The 75th Anniversary is marked with a Bank Holiday, so I am not working (much) and, instead, am already having a lovely day. One of my friends Zooms in for a long and leisurely coffee in the morning. Another whisks me off to Dublin on a virtual tour of the Guiness Brewery, in the early afternoon. This is a taste of life as I used to know it. Sociable, lively, boozy and fun. I am drinking in the buzz of Temple Bar when my eye drifts to the road outside and I am jolted back into reality. Houses on our street are festooned with bunting. Driveways proudly showcase elegant table and chair sets, table cloths, wine coolers, flowers, and cake stands. I realise that the old rug in my car boot, purchased at a music festival in the mid 90s, is simply not going to cut it. I hastily bid farewell to Ireland’s capital and re- focus on my own front lawn!

We just about make it. I dig out an old, batik cloth, from a trip to Indonesia in 1989, to hastily cover the piano stool, which is carried out, masquerading as a table. My iced buns, scattered on a plastic picnic plate, already look dangerously close to melting. Small Boy is swigging his second Koppaberg before we’ve even ventured out of the front door. But, just after 4, gripping two bottles of Cava, we scramble onto our weather-worn garden chairs ready to party.

And it is terrific. All our neighbours are out. There is 1940s music on the play list. There is sunshine and smiles and lots of sparkling wine. We meet people we lived beside but, in the busyness of 21st century life, never found time to speak to before. And all this from the social distance of our front gardens.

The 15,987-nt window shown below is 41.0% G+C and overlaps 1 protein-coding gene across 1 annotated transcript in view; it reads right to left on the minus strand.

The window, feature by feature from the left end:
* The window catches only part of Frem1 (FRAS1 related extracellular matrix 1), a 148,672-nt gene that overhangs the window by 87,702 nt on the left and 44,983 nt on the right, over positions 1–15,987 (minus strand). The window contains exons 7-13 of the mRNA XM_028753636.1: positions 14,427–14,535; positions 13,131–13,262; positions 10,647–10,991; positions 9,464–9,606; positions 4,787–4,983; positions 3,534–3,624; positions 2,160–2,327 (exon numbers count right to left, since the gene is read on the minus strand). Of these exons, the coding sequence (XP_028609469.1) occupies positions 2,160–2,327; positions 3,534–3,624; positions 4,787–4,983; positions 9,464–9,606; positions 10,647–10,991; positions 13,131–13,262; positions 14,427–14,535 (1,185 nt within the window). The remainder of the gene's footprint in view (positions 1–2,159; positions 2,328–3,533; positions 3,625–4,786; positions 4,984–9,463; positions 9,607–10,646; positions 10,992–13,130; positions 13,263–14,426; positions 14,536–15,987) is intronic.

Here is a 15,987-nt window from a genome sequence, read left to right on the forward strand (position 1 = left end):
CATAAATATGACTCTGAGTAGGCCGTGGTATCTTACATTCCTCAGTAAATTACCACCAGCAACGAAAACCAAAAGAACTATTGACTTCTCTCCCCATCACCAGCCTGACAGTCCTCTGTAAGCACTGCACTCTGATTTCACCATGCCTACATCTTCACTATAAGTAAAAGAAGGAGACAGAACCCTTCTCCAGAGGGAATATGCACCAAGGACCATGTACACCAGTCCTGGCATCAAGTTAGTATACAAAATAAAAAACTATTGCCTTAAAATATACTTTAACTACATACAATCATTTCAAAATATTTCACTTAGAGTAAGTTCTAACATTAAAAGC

“It feels like we’re on holiday!” slurs one of the Cava crew.

And they are right. It does. It feels different. It feels special. It feels amazing, however high the hedges, to be in the presence of other people. A 7-week break certainly makes you appreciate what is important in life. On Sunday, we will all gather as a nation to hear if the current Lock Down restrictions are to be relaxed a little. Whether or not conditions ease, this brief glimpse of life back in society, in public, in company has given me a the boost of strength I’ve been lacking in recent weeks. I know I can see this through with more drive and determination from now on. Hope for the future, it makes it all worth fighting for…

Lockdown week 6: May

Sunday 3 May 2020